Ways To Open a Locked Door With Your Knife

Ways To Open a Locked Door With Your Knife

Feb 22 2024 - 7:37

Everyday life is full of exciting moments—maybe not in the way you want. This is especially true when you find yourself staring at a door that won’t open. While this isn’t a common occurrence, knowing how to open a locked door without keys can be a skill that’s both fascinating and practical. Plus, it’ll save you from needing to call a locksmith.

While there are many ways to open a locked door on your own, we’ll explore the ins and outs of using your trusty knife to open a locked door. That way, those who regularly carry one can rest easy knowing that you have a tool that’ll get that pesky door open.

The Lever Method: Your Knife Is a Door’s Best Friend

To begin the lever method, you’ll first need to assess the type of lock you’re dealing with. If it’s a spring bolt lock, you’re in luck. This is the one with a bolt that you can move in the opening direction by applying force to it with your knife. If it’s a deadbolt, this method won’t work.

To use your knife as a lever to open the door, take a long, sturdy blade and insert it between the door and the door frame. The blade should come into contact with the latch and provide enough force to push it back into the door. Once the tip of the knife presses against the latch, apply a bit of pressure, and with a swift motion, you should be able to pop the door open.

Picking the Lock: A Precision-Based Approach

If you’re looking to sharpen your lock-picking skills, you can do so with a knife. You’ll need a thin one to make this work. Fortunately, some Bradford kitchen knives will be the perfect fit for a keyhole. The aim here is to simulate the action of the key within the lock by using the knife to manipulate the levers or pins directly. This method will also work on deadbolts.

Start by inserting the knife into the keyway—the opening where the key would typically go. Then, jiggle and move the knife up and down while applying slight torque, the same amount you’d use if you were using the tension wrench of a real pick set. Push your knife in the direction you want the lock to turn. Even though knives aren’t the best tool for this job, with some practice and a little bit of luck, you might be able to catch the pins at the shear line and manipulate them to open the lock.

Crafting a DIY Pick: The Resourceful Solution

If your knife isn’t going to cut it in its current form, you can reshape it to make it better for picking locks. Obviously, you’ll want to plan this out before you get locked out, but luckily, you can easily make the knife’s blade resemble a typical lock pick. First, find a blade that you don’t use often that’s long and thin. You’ll want a healthy balance between flexibility and stiffness. A blade that’s too flimsy won’t hold up to the pressure of the lock, and a blade that’s too stiff won’t be able to navigate the curves inside the lock.

Once you have your desired knife, use a grindstone, file, or even sandpaper to begin working one edge of the blade. You’ll want to create a small hook that will function in place of the tip of a lock pick. This hook will interact with the pins inside the lock. If you do this with the spine of your blade, it’ll still be possible to use the knife for normal functions afterward. Once you’ve shaped the hook, ensure that the rest of the blade is smooth to avoid snags inside the lock. Sanding with fine-grit sandpaper can help with this. You’ll use the knife in the same way you did in the previous method.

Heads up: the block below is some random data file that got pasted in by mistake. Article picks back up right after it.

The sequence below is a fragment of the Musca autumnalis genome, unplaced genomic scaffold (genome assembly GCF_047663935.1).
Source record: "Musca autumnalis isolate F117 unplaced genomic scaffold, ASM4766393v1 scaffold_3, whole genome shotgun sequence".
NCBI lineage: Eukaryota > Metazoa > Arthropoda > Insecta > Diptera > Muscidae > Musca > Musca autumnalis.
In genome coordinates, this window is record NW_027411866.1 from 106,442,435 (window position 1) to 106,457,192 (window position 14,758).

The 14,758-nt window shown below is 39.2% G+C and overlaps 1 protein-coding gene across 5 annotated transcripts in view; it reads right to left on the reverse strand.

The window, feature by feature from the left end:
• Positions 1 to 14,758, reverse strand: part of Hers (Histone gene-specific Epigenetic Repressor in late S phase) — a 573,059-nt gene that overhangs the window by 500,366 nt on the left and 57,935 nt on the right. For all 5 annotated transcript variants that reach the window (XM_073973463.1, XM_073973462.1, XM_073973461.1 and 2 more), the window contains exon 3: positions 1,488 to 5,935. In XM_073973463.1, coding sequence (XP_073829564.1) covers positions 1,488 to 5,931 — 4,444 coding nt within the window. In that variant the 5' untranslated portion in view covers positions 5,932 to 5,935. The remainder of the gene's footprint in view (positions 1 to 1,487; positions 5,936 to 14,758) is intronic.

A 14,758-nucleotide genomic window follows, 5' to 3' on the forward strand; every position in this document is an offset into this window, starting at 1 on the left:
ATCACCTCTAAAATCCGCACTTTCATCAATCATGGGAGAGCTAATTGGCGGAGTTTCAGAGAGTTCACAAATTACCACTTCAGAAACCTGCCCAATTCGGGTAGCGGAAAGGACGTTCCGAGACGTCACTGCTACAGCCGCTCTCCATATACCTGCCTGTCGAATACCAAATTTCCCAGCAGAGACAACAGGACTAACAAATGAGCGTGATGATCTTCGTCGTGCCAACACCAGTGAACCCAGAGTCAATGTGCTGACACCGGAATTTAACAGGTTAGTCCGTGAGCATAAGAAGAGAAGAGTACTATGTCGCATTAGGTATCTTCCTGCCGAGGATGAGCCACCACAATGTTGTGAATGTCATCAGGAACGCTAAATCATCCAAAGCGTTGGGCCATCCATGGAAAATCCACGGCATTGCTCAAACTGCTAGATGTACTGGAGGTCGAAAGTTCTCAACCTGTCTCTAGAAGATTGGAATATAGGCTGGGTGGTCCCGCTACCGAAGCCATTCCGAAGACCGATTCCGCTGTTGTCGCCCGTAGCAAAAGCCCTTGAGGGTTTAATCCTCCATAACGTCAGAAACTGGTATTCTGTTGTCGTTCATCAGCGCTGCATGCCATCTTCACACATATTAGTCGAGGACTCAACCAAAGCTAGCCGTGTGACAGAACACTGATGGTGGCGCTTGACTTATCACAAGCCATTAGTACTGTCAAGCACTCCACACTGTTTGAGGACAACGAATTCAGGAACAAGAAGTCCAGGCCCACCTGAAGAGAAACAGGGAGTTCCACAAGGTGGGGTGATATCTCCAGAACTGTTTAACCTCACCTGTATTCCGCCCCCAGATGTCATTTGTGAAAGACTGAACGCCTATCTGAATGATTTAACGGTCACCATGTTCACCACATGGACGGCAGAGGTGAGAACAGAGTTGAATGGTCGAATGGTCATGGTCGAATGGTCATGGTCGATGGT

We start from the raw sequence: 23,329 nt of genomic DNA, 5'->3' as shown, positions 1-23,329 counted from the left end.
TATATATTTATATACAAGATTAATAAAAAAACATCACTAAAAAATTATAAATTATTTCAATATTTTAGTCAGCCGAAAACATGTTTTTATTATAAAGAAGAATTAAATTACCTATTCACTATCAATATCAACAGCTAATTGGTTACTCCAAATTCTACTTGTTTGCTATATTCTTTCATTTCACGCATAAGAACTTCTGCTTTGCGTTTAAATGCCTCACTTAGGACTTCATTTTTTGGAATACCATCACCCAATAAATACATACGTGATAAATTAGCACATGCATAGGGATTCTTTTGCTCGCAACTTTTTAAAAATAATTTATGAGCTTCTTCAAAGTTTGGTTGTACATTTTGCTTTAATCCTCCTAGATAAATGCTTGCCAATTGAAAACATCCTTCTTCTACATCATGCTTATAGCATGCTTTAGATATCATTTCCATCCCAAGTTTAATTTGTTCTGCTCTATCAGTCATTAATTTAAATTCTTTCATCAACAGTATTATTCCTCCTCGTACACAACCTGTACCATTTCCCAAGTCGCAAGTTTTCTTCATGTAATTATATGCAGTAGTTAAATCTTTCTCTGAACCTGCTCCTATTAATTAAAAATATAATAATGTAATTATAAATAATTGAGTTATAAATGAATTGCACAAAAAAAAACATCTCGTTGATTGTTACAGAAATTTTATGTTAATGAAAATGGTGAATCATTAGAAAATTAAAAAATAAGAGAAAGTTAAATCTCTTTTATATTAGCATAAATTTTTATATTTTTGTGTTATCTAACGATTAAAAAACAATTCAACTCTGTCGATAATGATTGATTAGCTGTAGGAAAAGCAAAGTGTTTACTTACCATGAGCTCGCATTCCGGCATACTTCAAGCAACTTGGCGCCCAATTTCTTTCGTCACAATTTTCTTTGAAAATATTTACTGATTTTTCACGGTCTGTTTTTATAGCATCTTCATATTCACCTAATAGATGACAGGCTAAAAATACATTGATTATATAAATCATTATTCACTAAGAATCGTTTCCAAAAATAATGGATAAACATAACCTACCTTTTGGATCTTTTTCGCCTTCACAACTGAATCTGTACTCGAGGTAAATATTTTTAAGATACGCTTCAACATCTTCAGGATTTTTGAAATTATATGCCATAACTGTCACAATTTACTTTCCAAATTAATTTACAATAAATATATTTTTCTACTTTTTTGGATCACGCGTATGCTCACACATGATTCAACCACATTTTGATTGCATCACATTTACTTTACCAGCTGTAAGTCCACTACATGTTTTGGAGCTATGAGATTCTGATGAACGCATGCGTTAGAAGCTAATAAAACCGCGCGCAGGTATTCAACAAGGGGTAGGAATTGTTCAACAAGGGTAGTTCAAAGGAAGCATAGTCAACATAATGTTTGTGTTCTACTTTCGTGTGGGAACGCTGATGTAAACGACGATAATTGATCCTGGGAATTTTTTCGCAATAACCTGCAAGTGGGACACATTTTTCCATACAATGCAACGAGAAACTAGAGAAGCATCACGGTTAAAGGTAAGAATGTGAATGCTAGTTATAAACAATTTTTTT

Safety at the Forefront: Staying out of Trouble

Now that you know the main ways to open a locked door with a knife, you should consider both the legal and personal safety ramifications of doing this. Before you ever think about picking a lock, you need to understand the laws in your area regarding the use and possession of lock-picking materials. In many places, owning lock pick sets without a valid reason can be illegal. Even if there aren’t any specific laws about this process, lock-picking is often legally viewed as a gray area. So keep the law in mind and only practice picking locks when you have permission.

Once you know the laws, you need to take personal safety into account. Slips, broken blades, or fractures can turn an innocuous door-opening attempt into a hazardous ordeal. Always be careful when working with makeshift tools, and ensure that your work area is secure and free from hazards. If possible, use gloves to ensure you have a firm grip on your knife, and be aware of any potential backfire that could cause injury.

Leveraging Everyday Items: Alternatives to Knife Lock Picking

While our focus has been on using knives to open doors, they’re not the only tool that you can use to do the job. There are a few other household items that can assist with the unlocking process. While their effectiveness may vary, these tools are good to know if the knife methods above don’t work.

Paper Clips and Bobby Pins

If you didn’t already know, you can easily bend paper clips and bobby pins into makeshift lock-picking tools. Paper clips can serve as tension wrenches with a bit of manipulation, while you can turn a bobby pin into a simple hook pick. They both require less effort to shape than a knife, making them quick and convenient choices in a pinch, but they won’t be as strong.

Credit Cards and Flexible Scrapers

While not effective against deadbolts, credit cards and flexible scrapers can be effective at manipulating spring bolt locks. As you would with a knife, the goal is to slide the card or scraper between the latch and the strike plate and wiggle it around. Just make sure you use a card that you’re not afraid to possibly break.

Ways To Open a Locked Door With Your Knife